Intussusception In Children
WHAT YOU SHOULD KNOW:
Intussusception In Children (Discharge Care) Care Guide
- Intussusception In Children
- Intussusception In Children Aftercare Instructions
- Intussusception In Children Discharge Care
- Intussusception In Children Inpatient Care
- En Espanol
Intussusception is a condition that causes part of the bowel to fold into itself like a telescope. The fold blocks the bowel and its blood supply, which can damage the bowel. Intussusception often involves both small and large bowels. It is the most common cause of bowel obstruction in children.
AFTER YOU LEAVE:
Your child may need any of the following:
- Acetaminophen decreases your child's fever. It is available without a doctor's order. Ask your child's primary healthcare provider (PHP) how much to give your child and how often to give it. Follow directions. Acetaminophen can cause liver damage if not taken correctly.
- NSAIDs may decrease your child's swelling, pain, or fever. This medicine is available without a doctor's order. Ask your child's PHP which medicine is right for your child. Ask how much to give and when to give it. Follow directions. NSAIDs can cause stomach bleeding or kidney problems if not taken correctly. If your child takes blood thinner medicine, always ask his PHP if NSAIDs are safe for him.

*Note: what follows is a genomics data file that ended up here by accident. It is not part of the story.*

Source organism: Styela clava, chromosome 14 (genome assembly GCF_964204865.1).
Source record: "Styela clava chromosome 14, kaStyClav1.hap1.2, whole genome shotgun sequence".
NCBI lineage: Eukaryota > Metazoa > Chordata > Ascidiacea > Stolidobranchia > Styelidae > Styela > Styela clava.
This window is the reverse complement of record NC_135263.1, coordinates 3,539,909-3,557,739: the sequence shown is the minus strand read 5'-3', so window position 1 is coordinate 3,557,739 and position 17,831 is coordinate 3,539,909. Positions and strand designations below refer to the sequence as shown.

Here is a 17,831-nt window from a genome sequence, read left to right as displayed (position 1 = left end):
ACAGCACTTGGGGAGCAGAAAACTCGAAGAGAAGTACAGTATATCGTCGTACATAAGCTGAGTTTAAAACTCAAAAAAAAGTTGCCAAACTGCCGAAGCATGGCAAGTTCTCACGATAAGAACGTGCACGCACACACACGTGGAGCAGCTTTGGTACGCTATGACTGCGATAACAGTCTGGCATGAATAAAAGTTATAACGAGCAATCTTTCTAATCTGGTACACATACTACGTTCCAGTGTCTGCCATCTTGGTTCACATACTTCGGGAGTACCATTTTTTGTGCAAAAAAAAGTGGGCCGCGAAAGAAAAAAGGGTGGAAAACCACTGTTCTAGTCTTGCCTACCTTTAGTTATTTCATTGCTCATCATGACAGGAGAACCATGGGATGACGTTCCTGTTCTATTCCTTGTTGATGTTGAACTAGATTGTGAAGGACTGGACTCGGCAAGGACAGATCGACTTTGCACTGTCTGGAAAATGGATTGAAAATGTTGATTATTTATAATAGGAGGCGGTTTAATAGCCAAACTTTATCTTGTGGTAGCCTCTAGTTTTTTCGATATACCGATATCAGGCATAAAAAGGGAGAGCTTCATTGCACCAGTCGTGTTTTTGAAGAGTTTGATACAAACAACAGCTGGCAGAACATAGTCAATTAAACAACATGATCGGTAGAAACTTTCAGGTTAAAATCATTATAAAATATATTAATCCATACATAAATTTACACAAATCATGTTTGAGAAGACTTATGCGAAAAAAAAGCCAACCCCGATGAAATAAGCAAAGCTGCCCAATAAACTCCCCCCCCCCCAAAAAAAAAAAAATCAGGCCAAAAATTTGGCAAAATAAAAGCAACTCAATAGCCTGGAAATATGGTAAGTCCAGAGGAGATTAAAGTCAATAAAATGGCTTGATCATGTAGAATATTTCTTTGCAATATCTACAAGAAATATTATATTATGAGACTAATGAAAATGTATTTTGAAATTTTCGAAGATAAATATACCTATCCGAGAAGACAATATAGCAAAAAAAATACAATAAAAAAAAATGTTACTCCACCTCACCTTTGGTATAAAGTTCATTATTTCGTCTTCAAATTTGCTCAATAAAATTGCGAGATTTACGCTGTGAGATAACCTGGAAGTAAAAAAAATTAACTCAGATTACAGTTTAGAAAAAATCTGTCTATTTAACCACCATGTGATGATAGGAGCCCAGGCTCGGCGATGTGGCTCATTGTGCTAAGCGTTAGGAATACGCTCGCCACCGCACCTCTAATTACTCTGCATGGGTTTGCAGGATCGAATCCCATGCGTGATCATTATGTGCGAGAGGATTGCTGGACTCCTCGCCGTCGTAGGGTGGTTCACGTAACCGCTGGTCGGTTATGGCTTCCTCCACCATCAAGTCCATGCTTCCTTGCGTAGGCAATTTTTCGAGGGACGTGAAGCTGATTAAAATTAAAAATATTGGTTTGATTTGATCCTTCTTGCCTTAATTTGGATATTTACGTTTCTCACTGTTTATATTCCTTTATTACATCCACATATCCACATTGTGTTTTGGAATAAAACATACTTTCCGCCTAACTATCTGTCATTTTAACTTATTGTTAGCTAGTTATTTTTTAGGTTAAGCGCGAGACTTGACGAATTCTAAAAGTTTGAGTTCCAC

- Give your child's medicine as directed. Contact your child's PHP if you think the medicine is not working as expected. Tell him if your child is allergic to any medicine. Keep a current list of the medicines, vitamins, and herbs your child takes. Include the amounts, and when, how, and why they are taken. Bring the list or the medicines in their containers to follow-up visits. Carry your child's medicine list with you in case of an emergency. Throw away old medicine lists.
- Do not give aspirin to children under 18 years of age. Your child could develop Reye syndrome if he takes aspirin. Reye syndrome can cause life-threatening brain and liver damage. Check your child's medicine labels for aspirin, salicylates, or oil of wintergreen.
Follow up with your child's PHP in 1 to 2 weeks:
Write down your questions so you remember to ask them during your visits.
Give your child a variety of healthy foods. This includes fruits, vegetables, whole-grain breads, low-fat dairy products, beans, lean meats, and fish. Ask if your child needs to be on a special diet. Continue to breastfeed or bottle feed your infant.
Contact your child's PHP if:
- Your child has a fever.
- Your child's symptoms return.
- Your child is irritable, fussy, and crying more than usual.
- Your child is eating and drinking less than usual.
- Your child is urinating less than usual.
- You have questions or concerns about your child's condition or care.
Seek care immediately or call 911 if:
- Your child has severe pain and a swollen abdomen.
- Your child is not urinating.
- Your child is weak or sleeps more than usual.
- Your child's bowel movement has blood in it or looks like red jelly.
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The above information is an educational aid only. It is not intended as medical advice for individual conditions or treatments. Talk to your doctor, nurse or pharmacist before following any medical regimen to see if it is safe and effective for you.